Part 7: What should you be talking to your community about?

Asset management for public entities: Learning from local government examples.

Assets support services for the community. Local people and other service users can give good feedback on their priorities, the local context, and what they want for the future to help inform your planning.

Their priorities

There is a wide range of ways in which a group of assets could be managed, developed, enhanced, reduced, and so on. Aspects of how they are run could be more or less important, depending on the objectives that they are supporting. The users of assets could be quite different from the people whose taxes pay for their upkeep (for example, the roads and parking in some of our main urban centres). Similarly, there could be a range of customer types, each with their own opinions, expectations, and demands.

Talking to the community of stakeholders is a good way to balance some of these issues and make decisions on priorities.

  • Case study 7.1: Waipa District Council – linking asset management and community outcomes

The local context

Assets support services in a local context. A swimming pool in a suburban area is likely to be very different from one in a holiday destination. The two will be provided for different reasons, and have a different mix of users expecting a different range of facilities. What might be, for example, good levels of service, facilities, and maintenance standards in one location might be quite inappropriate in another context. However, it is equally important not to make assumptions about this context. Local people are well placed to provide a more informed view.

  • Case study 7.2: Thames-Coromandel District Council – local context for asset management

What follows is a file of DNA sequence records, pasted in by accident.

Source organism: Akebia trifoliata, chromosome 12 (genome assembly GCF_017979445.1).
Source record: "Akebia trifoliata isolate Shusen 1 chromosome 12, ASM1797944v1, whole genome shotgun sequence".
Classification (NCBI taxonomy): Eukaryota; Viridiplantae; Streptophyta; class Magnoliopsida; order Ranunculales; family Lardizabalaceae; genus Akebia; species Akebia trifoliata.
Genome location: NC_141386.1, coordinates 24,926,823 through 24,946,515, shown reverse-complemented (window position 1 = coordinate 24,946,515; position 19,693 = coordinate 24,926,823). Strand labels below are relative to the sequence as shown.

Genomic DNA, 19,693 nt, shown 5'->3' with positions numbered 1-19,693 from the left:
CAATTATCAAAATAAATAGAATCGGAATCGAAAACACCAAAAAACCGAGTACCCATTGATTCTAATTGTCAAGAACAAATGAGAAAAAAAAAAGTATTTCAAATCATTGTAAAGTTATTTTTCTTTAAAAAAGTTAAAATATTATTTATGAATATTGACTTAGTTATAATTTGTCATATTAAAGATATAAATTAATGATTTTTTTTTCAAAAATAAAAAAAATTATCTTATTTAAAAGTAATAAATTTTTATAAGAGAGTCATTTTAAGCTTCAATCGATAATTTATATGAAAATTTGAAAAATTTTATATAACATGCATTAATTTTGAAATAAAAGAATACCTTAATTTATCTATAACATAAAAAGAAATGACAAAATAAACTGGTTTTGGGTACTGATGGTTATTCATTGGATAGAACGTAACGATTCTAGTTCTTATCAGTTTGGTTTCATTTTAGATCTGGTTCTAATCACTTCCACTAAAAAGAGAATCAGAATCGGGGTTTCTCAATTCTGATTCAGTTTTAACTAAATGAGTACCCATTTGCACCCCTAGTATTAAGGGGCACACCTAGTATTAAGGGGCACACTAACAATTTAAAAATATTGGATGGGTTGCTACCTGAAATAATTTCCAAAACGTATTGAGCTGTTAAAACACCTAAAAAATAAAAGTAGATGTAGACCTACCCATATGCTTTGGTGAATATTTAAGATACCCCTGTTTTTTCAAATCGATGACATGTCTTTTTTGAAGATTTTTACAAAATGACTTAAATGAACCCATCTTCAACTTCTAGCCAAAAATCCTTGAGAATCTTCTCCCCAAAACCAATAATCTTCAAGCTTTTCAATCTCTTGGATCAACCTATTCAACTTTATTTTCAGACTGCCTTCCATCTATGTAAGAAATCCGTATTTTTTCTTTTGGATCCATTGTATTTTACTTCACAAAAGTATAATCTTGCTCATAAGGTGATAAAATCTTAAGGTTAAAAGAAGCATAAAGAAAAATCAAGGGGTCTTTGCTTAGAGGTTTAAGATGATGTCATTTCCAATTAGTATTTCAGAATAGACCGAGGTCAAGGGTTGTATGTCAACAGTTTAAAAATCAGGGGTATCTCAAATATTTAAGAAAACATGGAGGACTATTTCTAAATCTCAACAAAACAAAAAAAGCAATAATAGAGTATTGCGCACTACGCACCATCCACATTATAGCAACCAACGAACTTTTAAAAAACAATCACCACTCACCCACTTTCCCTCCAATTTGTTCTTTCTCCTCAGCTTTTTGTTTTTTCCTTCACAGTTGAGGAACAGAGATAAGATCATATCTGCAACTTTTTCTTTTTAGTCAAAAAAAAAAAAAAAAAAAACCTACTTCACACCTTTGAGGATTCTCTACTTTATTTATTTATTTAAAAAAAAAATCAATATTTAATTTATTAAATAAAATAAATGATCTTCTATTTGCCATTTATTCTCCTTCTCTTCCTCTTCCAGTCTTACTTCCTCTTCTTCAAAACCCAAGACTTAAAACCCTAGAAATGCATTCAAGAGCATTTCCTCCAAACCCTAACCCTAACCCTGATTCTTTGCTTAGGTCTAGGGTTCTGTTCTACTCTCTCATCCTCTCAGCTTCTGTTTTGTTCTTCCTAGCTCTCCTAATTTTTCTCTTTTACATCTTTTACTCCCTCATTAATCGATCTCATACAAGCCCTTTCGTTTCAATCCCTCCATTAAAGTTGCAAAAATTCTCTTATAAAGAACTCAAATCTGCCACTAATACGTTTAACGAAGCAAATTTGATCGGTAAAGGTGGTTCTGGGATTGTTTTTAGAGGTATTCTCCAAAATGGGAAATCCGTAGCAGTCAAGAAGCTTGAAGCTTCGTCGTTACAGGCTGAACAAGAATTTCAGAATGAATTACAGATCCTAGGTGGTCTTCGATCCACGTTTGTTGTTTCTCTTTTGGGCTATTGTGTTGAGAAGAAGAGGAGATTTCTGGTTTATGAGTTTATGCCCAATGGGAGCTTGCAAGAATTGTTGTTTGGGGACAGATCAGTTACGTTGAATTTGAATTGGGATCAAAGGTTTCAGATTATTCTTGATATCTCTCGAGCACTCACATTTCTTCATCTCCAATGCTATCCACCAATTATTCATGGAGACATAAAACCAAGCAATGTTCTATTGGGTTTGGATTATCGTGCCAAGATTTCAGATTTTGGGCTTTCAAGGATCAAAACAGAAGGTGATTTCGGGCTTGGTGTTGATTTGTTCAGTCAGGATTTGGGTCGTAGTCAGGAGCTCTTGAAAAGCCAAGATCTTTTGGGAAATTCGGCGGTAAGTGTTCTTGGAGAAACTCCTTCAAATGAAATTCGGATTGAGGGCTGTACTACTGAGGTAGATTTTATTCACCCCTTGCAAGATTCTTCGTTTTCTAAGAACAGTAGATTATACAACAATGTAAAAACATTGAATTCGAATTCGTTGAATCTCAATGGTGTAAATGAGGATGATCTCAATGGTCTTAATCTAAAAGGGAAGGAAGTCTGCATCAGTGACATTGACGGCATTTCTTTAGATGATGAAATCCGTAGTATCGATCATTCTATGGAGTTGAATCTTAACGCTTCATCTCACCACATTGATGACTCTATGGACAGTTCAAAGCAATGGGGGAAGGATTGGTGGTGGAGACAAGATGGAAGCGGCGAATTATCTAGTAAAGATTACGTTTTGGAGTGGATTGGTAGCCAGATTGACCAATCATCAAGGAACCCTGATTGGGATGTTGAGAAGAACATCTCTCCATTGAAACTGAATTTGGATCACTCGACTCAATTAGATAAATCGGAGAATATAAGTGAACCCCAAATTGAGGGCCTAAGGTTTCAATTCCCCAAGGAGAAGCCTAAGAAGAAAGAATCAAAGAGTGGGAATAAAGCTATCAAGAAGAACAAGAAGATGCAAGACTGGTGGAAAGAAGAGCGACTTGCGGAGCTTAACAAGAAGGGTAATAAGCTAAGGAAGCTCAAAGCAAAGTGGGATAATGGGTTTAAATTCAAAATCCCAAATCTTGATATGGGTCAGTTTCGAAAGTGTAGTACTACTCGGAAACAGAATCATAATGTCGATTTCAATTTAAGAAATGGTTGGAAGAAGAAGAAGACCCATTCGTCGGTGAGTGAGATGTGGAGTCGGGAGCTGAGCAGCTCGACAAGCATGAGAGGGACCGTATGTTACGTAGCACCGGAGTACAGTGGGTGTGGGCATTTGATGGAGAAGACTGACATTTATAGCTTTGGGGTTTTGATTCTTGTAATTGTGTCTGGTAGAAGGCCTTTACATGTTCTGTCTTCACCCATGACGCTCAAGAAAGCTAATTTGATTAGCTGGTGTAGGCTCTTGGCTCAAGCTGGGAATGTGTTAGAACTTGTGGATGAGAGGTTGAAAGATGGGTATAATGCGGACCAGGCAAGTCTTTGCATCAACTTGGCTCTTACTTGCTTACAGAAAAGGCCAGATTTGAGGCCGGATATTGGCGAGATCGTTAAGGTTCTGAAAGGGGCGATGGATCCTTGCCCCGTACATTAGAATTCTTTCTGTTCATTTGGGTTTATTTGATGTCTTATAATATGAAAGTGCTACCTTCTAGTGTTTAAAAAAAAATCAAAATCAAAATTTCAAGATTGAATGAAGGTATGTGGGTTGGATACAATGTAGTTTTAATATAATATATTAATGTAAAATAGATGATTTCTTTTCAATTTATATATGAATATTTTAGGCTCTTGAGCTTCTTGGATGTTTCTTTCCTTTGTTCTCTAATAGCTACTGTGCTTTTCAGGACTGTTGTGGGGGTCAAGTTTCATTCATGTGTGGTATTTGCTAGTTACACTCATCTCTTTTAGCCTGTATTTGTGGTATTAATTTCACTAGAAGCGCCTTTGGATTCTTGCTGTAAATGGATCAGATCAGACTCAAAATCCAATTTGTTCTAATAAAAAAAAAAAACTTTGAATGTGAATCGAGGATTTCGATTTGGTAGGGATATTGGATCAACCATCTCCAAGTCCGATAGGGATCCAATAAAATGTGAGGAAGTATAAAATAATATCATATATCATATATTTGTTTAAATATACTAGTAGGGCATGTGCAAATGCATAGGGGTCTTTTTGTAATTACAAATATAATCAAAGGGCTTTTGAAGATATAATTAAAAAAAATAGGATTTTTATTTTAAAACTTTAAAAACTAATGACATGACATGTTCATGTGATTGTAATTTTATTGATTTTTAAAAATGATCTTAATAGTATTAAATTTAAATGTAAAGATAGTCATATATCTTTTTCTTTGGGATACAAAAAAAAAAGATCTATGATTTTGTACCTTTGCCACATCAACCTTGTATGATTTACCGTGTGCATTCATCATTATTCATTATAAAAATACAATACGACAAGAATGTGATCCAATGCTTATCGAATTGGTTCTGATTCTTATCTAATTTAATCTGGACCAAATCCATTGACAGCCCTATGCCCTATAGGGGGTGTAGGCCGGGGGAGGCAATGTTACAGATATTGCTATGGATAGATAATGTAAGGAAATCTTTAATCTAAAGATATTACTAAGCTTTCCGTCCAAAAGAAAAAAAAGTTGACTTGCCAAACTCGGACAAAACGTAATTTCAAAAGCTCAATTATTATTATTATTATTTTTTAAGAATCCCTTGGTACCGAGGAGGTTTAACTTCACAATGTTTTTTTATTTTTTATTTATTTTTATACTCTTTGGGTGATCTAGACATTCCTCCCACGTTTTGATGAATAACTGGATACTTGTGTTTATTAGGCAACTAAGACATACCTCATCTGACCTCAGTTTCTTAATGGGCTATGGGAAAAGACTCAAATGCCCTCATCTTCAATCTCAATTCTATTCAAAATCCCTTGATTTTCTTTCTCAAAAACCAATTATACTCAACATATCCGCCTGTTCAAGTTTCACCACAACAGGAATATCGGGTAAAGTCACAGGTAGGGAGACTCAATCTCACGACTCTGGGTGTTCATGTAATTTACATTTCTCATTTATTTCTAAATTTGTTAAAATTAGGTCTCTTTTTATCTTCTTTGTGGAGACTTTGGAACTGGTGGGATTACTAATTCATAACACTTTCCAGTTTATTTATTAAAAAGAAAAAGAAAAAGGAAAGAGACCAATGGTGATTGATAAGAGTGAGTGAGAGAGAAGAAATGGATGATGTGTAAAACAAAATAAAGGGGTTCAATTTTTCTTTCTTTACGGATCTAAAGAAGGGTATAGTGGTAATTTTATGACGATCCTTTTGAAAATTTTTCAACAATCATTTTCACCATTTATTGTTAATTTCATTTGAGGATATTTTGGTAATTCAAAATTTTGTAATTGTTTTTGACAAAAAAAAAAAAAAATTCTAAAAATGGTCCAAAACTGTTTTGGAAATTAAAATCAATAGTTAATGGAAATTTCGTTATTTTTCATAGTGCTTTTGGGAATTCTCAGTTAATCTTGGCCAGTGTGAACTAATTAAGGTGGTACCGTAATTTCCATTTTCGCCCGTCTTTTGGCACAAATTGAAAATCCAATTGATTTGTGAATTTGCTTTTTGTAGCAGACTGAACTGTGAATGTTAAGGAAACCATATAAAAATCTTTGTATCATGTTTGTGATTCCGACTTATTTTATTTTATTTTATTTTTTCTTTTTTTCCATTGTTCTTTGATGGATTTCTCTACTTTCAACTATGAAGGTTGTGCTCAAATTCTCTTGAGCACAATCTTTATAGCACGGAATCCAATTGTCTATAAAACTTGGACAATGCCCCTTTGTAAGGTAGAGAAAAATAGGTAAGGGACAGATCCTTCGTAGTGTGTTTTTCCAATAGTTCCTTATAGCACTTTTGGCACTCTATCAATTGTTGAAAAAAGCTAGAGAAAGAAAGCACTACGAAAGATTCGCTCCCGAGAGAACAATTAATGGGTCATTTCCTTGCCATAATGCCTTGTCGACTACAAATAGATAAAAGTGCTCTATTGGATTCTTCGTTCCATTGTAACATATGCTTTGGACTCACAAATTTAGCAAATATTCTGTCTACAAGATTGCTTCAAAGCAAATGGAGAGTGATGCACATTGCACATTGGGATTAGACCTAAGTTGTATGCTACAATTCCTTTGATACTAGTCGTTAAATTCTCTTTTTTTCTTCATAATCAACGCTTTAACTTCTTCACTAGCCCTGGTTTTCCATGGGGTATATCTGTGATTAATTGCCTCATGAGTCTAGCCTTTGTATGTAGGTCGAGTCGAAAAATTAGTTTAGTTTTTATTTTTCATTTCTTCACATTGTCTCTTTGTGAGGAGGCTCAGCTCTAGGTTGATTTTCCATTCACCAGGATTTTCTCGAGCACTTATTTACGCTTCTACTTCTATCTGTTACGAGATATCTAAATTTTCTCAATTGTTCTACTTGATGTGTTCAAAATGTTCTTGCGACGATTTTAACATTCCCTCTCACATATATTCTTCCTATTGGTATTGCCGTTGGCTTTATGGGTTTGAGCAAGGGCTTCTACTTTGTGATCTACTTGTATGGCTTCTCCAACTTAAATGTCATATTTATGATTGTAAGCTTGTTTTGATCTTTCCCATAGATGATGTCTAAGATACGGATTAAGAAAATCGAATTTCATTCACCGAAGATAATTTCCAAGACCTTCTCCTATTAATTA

The future

The purpose of asset management is to provide a desired level of service through the management of assets in the most cost-effective manner for present and future customers. It is important to talk to today’s customers about the future for two reasons:

  • first, it is likely that many of them will also be future customers in the short term, or have a strong interest in future customers (they are likely to be their parents); and
  • secondly, decisions made today will have an effect on future customers, and it is important to consider "inter-generational" fairness – which essentially means not incurring debts or creating other problems for future ratepayers.

The future is particularly relevant when considering sustainability. Assets typically have a long life. Those constructed today will be part of the environment for some time to come, they will have ongoing maintenance needs, and their existence will limit future options for the same site or differing ways of delivering services. These are all matters for local people to take a view on.

  • Case study 7.3: Hastings District Council – sustainable development

The level of service they want

Unless levels of service are informed by consultation with the users of those services, it can be no surprise if satisfaction ratings are unsatisfactory. Although some levels of service will be determined by standards (for example, New Zealand Drinking-water Standards, compliance with the Building Code, and so on), in most cases there is considerable scope for discretion in deciding what levels of service to define, and at what level to set them.

  • Case study 7.4: Environment Bay of Plenty – community consultation on levels of service